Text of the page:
Robb: And so I’ve been really, really selective about the time that I spend online and just trying to be really good about where when I weigh in on something, hopefully it has maximum impact and I’ve thought through it and all that type of stuff. So, I mean, it’s just kind of rinse, lather, repeat for me. But everything’s good. We’re very lucky, everything is going well. Northern Montana in the summer is awesome. So we’re just kind of drinking it all in and enjoying it. The mornings are getting a little bit chilly and so we’re just getting this tiny little hint of fall in the air and looking forward to that. But that’s it. Yeah, it’s all we’ve got going on.
Diana: Yeah. I think this is my first summer that I haven’t been to Montana in quite some time so I’m overdue.
Robb: Yep. You are.
Diana: And actually, you’re overdue for a little vacation and I’ll come watch the girls.
Robb: Okay. We’ll do that. Yeah. They ask about you constantly so that’ll be an easy sell.
Diana: Good. Yeah. I am over here kind of trying to do the same thing. I’ve accrued a wait list of around over 200 people at this point, wanting to work with me one on one. So I’m trying to figure out how best to serve all of them. Do we do groups? Do I start working with some health coaches? So we’re looking into that. We still have the Sustain Award course going and we’re doing a big push for September to really try to get some community action going on in there. And I know you’ve had some success with community on your end, so that’s why I’m really excited about pushing that forward.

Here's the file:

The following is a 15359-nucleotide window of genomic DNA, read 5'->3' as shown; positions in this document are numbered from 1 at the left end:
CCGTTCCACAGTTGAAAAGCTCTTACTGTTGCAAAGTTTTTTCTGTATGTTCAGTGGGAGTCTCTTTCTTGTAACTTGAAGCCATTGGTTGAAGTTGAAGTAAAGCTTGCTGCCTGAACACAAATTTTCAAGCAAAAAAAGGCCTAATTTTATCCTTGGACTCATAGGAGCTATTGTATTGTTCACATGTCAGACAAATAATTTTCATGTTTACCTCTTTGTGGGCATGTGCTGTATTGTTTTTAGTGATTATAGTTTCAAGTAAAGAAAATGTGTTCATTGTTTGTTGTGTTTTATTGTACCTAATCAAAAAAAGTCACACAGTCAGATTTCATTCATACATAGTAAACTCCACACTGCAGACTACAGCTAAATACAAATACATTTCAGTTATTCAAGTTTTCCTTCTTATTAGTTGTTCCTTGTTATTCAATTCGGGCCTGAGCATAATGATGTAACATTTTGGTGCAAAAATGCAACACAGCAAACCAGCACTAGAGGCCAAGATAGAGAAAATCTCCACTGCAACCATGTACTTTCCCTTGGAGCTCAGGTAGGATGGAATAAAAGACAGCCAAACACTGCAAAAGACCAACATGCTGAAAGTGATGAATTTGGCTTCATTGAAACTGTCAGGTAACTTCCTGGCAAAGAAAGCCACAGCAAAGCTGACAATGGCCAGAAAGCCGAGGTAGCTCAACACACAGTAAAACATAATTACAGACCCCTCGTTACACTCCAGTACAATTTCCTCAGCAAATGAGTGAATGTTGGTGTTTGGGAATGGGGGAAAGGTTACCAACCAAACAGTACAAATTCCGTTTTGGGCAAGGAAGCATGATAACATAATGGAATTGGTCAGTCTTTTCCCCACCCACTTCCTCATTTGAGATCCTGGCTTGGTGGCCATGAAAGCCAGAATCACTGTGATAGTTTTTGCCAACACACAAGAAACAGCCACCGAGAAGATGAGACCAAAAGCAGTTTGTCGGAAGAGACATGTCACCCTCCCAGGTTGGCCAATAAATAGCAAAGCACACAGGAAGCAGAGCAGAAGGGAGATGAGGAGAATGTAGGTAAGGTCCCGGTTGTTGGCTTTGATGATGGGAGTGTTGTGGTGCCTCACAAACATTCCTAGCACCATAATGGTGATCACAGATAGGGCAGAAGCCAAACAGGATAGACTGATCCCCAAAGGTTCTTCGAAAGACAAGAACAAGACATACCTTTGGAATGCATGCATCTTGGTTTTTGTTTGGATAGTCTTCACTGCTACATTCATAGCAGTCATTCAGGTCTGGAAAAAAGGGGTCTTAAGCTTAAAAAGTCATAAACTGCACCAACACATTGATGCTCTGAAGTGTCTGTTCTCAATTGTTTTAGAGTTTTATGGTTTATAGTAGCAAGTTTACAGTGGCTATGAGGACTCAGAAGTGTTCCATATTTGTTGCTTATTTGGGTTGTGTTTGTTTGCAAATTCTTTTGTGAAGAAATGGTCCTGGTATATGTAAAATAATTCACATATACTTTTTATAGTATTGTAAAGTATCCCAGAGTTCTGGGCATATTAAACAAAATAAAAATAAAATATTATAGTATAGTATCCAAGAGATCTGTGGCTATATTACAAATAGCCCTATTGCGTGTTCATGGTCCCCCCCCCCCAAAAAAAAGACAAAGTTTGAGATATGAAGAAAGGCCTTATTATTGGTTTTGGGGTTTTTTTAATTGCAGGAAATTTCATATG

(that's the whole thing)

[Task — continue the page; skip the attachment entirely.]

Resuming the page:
Diana: Yeah. Also, again, with my time, just trying to be as effective as possible. I’ve been doing a lot more with Global Food Justice and more on that to come soon, but I’m excited about some upcoming projects with that.
Robb: Well, people like George are keeping us relevant. If we just win this thing, then we’d have to figure out something else to do. So I guess, thank you, George, for making us relevant and important in this world. So yeah.
Diana: Awesome. All right. Well, thank you so much. Have a great weekend, Robb. And it was nice to talk to you, as always.
Robb: Good catching up. Talk to you soon.
Nicki: All right, folks. Thank you for listening to another episode of The Healthy Rebellion Radio. Robb, any closing thoughts?